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What’s Not So SWIFT-y With Russia


Between the ongoing conflict in Ukraine following the Russian invasion, NATO and other countries apart of the EU are trying to find ways to help Ukraine without sending troops. Some by sending weapons and other supplies, but as voted on February 26th, SWIFT ban and Russian asset freeze are on the table. This was initially opposed by Italy, Germany, and Hungary but dropped their original stance, allowing it to go forward. This is a decisive move in fighting against Russia, leading to a sizable economic crash. 

SWIFT stands for “The Society for Worldwide Interbank Financial Telecommunication” and is an international banking system discovered in Belgium that facilitates transactions between more than 11,000 banks and financial institutions across the globe. It allows banks to send each other instructions on how to transfer funds across borders. With no globally accepted alternative, it is essential plumbing for global finance.

This is not the first time SWIFT ended ties with specific countries. Unplugged Iranian banks in 2012 after the EU sanctioned them over its nuclear program. Iran lost almost half of its oil export revenue and 30% of foreign trade following discontent. It would not be unlikely for such matters to not appear in Russia now.

Image courtesy of Creative Commoms

Later on Feb. 26, the United States, the European Commission, the United Kingdom, and Canada announced a commitment to ensure that selected Russian banks are removed from the SWIFT messaging system or have their access restricted to permitted transactions. On March 2, the European Union detailed that seven Russian banks would be excluded from the SWIFT messaging system in an action that would take effect March 12 and was coordinated with its international partners, including the U.S. and the United Kingdom. At last, announcing its unwilling withdrawal to SWIFT, we see Russia shut down its economy.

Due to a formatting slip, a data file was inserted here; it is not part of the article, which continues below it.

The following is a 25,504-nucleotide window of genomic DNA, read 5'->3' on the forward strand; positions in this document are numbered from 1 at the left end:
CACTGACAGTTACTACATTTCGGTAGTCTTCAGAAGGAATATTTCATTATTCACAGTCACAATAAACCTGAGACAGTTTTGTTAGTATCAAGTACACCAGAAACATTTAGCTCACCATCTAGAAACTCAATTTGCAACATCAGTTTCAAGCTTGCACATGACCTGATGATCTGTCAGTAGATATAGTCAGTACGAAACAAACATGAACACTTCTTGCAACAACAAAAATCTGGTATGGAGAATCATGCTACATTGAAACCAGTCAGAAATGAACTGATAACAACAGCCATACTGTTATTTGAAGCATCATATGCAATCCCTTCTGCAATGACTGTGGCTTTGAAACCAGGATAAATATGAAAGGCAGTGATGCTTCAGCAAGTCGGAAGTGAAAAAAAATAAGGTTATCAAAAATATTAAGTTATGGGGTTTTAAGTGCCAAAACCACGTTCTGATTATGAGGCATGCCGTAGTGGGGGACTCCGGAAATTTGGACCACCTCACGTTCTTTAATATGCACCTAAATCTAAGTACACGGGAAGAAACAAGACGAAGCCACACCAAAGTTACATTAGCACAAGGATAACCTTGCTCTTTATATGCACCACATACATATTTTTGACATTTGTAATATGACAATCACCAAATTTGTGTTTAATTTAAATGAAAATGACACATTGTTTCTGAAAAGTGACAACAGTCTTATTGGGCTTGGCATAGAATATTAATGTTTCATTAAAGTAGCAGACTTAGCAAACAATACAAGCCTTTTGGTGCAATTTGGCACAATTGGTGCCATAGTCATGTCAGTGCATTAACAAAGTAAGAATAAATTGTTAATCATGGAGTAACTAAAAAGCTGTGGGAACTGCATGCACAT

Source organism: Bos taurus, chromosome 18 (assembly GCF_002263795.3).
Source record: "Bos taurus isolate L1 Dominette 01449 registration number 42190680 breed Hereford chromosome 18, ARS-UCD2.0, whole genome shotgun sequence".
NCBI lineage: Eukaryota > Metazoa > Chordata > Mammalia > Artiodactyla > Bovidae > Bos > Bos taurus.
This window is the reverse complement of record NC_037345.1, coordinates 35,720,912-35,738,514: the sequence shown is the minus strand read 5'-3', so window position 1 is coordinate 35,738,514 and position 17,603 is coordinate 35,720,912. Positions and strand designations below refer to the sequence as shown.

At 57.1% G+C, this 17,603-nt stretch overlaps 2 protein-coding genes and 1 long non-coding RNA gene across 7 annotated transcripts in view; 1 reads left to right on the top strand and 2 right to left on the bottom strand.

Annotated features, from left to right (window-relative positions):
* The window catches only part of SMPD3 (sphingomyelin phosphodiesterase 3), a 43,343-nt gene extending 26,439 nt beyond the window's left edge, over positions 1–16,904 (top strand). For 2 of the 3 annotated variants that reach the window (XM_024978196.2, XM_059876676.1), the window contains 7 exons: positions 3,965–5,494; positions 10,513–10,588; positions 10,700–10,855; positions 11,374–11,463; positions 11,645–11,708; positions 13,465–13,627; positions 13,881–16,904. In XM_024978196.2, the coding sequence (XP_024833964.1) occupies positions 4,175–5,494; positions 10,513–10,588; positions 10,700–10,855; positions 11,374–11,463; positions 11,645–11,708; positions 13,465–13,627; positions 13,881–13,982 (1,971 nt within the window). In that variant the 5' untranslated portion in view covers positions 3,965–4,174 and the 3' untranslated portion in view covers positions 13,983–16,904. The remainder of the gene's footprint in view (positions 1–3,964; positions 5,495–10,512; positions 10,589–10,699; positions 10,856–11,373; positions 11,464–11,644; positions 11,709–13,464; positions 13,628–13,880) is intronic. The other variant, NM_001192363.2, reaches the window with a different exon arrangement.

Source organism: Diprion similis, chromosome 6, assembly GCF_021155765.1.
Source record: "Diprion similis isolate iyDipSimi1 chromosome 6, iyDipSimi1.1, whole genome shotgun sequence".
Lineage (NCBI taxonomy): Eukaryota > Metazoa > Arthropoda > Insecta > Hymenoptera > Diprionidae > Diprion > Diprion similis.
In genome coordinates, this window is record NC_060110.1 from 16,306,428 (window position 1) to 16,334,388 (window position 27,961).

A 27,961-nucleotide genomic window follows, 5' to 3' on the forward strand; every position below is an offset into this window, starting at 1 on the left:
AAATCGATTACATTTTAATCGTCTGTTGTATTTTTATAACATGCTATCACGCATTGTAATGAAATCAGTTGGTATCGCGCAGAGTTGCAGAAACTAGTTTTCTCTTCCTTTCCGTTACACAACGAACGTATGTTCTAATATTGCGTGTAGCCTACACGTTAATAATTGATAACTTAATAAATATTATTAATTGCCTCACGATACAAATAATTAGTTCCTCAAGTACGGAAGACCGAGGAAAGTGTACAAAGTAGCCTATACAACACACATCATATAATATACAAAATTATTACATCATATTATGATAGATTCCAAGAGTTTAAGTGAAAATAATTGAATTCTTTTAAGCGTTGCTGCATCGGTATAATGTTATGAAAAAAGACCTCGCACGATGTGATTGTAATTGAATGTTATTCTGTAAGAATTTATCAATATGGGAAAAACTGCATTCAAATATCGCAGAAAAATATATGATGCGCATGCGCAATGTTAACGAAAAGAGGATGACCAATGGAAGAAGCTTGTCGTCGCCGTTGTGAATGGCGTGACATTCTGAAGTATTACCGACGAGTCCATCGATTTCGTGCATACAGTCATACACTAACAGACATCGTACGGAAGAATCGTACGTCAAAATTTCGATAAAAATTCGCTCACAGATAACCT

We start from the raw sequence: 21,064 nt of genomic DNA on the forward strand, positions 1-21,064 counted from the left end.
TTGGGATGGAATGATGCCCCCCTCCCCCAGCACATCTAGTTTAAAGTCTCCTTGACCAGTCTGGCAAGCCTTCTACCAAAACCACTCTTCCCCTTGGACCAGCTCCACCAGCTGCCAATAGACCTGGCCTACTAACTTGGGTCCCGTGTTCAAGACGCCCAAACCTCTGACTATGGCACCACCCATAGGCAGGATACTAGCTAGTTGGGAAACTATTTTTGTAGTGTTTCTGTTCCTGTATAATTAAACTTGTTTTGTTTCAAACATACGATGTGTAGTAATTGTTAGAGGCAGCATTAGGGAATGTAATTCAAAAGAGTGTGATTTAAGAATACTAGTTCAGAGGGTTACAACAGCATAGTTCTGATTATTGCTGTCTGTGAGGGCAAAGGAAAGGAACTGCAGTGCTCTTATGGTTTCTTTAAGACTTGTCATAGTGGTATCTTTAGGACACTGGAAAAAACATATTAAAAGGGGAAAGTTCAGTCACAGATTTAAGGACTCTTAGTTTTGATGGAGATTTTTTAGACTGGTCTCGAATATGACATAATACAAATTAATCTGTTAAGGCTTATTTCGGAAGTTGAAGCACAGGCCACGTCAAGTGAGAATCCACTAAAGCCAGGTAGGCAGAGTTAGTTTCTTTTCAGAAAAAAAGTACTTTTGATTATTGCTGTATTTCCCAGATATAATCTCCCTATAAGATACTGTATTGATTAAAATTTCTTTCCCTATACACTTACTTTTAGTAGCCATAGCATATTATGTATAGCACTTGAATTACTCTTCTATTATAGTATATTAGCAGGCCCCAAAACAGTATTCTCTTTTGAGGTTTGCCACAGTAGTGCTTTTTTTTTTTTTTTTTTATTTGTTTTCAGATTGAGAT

“The cutoff would terminate all international transactions, trigger currency volatility, and cause massive capital outflows,” Maria Shagina, a visiting fellow at the Finnish Institute of International Affairs, wrote in a paper last year for Carnegie Moscow Center.

Which we have certainly seen with its reserves frozen, the Central Bank announced it would more than double its introductory interest rates to 20%, the highest this century, and force major exporting companies, including significant energy producers like Gazprom and Rosneft, to sell 80% of their foreign currency revenues, effectively buying roubles to prop up the currency rate, and as of now the Ruble (the Russian currency) is 1 to 0.0078 of the United States Dollar. The Moscow Stock Exchange has been closed since 25 February after Russia’s invasion of Ukraine and subsequent sanctions imposed by western economies sent markets into free fall.

Image courtesy of Max Pixel

Russia is the fifth-largest economy in Europe and 11th in the world; it has been quite a harsh awakening for the elites in Russia, especially those thriving under Vladimir Putin’s dictatorship and those upholding wealth. These people are also known as”the oligarchs”. More generally, an oligarch is “a person who is part of a small group holding power in a state.” The term is commonly used to describe Russian business people, which you might have been hearing more often on the news.

Following SWIFT, we see other companies, service apps, and other bans in Russia. Tik Tok, American Express,  Mastercard and Visa, KPMG, Airbnb, Dell, Netflix, Spotify, Apple, Disney, Samsung, H&M, Nike, Coca-Cola, Microsoft, and Ikea. In all, there have been about 330 companies that have independently sanctioned or pulled out of the Russian economy. These companies combined alone employ up to hundreds to thousands of workers in Russia. Plus, the economic fallout from this has the people living there panic about their future. As the West has planned to encourage this, it will make the people in Russia question Putin’s righteousness in the Invasion of Ukraine. 

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About the Contributor
Olivia Marceda, Editor-in-Chief
Olivia is a San Marcos High School senior, and this is now her fourth year with the King’s Page. She loves dogs and has a two-year-old Pomeranian. She enjoys reading, coffee, fashion, music, and going out with friends. Her favorite color is pink, and she is the campus fashion club president. She is involved in the Entrepreneurship Academy, and in her past years with the King’s Page, she was a Staff Writer, Lifestyle Editor, and Sports Editor, but this year, she is very excited to be an Editor-in-Chief.
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What’s Not So SWIFT-y With Russia